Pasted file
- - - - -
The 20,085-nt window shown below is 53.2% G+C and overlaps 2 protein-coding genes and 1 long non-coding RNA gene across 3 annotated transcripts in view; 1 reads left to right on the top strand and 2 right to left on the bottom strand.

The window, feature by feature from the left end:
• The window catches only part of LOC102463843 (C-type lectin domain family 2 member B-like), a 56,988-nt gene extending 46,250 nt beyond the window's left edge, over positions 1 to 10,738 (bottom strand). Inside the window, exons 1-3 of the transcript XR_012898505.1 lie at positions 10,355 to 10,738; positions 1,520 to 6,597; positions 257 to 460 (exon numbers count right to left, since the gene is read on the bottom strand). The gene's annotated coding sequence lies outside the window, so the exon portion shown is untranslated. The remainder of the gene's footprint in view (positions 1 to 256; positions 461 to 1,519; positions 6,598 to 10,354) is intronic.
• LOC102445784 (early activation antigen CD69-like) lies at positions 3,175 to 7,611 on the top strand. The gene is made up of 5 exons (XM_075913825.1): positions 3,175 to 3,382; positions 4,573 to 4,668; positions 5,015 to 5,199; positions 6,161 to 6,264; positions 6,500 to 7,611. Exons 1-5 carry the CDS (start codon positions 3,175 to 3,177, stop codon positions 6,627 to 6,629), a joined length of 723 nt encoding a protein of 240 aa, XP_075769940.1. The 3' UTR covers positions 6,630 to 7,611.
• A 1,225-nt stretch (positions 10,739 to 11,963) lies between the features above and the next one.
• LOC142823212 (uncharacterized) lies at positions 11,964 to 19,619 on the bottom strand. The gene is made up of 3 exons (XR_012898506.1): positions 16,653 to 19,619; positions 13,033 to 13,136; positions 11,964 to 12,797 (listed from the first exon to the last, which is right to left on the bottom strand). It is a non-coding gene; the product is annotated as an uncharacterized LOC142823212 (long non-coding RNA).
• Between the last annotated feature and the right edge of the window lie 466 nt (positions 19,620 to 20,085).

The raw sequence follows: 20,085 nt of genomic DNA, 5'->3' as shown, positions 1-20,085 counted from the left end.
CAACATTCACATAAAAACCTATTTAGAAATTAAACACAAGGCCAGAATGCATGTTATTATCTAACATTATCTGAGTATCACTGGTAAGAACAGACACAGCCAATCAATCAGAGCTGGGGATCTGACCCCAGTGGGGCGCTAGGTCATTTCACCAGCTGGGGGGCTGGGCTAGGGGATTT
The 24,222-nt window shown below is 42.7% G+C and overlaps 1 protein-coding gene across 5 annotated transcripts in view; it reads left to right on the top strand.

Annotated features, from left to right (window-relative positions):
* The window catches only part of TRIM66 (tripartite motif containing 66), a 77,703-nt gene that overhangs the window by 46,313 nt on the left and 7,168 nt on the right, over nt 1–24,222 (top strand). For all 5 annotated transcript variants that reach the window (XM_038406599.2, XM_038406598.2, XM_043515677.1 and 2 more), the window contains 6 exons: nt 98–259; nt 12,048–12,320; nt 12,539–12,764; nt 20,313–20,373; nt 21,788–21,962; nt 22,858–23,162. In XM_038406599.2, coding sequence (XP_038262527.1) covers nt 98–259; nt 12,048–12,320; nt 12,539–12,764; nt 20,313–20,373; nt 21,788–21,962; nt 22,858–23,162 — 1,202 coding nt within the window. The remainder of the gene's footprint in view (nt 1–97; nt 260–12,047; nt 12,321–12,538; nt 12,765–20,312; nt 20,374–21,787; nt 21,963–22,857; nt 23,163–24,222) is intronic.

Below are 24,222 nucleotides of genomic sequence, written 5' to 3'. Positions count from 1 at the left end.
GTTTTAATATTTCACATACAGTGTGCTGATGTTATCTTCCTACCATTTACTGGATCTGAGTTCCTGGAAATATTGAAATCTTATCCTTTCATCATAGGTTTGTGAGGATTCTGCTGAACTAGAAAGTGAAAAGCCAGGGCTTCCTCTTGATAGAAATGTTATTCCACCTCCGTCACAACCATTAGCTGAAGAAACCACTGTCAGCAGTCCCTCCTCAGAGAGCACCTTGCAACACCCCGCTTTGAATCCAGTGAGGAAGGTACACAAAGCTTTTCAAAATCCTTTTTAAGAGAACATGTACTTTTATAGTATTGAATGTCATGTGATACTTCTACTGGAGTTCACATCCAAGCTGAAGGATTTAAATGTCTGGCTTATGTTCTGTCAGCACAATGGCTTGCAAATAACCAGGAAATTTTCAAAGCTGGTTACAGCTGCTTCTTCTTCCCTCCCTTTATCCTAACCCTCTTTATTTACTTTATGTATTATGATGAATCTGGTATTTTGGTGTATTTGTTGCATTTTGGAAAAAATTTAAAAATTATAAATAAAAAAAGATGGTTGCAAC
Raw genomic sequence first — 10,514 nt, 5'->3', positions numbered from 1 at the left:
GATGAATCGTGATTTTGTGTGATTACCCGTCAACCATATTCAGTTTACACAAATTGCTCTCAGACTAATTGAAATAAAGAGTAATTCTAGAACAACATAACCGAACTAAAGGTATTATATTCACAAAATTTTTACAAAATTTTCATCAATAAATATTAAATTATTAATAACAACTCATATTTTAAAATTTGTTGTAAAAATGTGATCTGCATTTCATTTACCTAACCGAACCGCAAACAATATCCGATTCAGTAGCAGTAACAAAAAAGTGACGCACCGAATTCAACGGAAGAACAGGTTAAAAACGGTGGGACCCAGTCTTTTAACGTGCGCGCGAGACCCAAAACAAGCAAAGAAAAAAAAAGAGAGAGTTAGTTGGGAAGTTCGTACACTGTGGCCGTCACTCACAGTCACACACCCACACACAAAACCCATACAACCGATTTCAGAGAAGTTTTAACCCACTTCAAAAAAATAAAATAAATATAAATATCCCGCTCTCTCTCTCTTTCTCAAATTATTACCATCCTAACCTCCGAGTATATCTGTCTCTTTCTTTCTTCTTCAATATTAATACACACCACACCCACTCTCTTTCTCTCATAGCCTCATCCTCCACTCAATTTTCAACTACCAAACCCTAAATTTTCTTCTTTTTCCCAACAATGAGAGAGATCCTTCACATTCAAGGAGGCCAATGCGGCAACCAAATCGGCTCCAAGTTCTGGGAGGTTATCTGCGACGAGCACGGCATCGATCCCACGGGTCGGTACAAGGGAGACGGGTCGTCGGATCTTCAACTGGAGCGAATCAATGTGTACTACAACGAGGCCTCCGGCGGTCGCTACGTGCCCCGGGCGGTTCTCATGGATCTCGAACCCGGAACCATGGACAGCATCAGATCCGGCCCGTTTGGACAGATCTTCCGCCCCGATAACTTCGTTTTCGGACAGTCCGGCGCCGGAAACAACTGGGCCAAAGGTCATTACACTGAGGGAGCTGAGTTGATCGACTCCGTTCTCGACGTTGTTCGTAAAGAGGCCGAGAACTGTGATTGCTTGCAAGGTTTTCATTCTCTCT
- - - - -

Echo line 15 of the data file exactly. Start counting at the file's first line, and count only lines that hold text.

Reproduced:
Raw genomic sequence first — 10,514 nt, 5'->3', positions numbered from 1 at the left: